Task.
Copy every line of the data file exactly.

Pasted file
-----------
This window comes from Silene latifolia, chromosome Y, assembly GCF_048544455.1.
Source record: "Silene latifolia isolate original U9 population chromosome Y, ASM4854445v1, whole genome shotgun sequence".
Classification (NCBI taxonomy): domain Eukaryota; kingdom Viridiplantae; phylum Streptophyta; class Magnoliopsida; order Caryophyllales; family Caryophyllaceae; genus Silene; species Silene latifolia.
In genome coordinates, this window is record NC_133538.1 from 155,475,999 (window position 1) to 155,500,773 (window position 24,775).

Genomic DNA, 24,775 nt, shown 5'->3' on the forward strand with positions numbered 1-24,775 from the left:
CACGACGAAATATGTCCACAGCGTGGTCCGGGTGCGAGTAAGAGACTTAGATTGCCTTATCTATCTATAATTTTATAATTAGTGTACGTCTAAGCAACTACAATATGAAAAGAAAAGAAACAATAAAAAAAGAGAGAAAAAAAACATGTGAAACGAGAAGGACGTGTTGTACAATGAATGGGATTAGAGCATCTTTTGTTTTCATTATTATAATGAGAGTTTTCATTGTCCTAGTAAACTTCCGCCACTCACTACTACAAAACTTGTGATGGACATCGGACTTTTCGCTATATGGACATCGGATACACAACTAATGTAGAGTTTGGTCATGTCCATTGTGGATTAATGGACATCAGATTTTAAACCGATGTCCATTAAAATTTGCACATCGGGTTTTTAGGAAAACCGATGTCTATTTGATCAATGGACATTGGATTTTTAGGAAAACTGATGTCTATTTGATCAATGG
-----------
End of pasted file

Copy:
This window comes from Silene latifolia, chromosome Y, assembly GCF_048544455.1.
Source record: "Silene latifolia isolate original U9 population chromosome Y, ASM4854445v1, whole genome shotgun sequence".
Classification (NCBI taxonomy): domain Eukaryota; kingdom Viridiplantae; phylum Streptophyta; class Magnoliopsida; order Caryophyllales; family Caryophyllaceae; genus Silene; species Silene latifolia.
In genome coordinates, this window is record NC_133538.1 from 155,475,999 (window position 1) to 155,500,773 (window position 24,775).

Genomic DNA, 24,775 nt, shown 5'->3' on the forward strand with positions numbered 1-24,775 from the left:
CACGACGAAATATGTCCACAGCGTGGTCCGGGTGCGAGTAAGAGACTTAGATTGCCTTATCTATCTATAATTTTATAATTAGTGTACGTCTAAGCAACTACAATATGAAAAGAAAAGAAACAATAAAAAAAGAGAGAAAAAAAACATGTGAAACGAGAAGGACGTGTTGTACAATGAATGGGATTAGAGCATCTTTTGTTTTCATTATTATAATGAGAGTTTTCATTGTCCTAGTAAACTTCCGCCACTCACTACTACAAAACTTGTGATGGACATCGGACTTTTCGCTATATGGACATCGGATACACAACTAATGTAGAGTTTGGTCATGTCCATTGTGGATTAATGGACATCAGATTTTAAACCGATGTCCATTAAAATTTGCACATCGGGTTTTTAGGAAAACCGATGTCTATTTGATCAATGGACATTGGATTTTTAGGAAAACTGATGTCTATTTGATCAATGG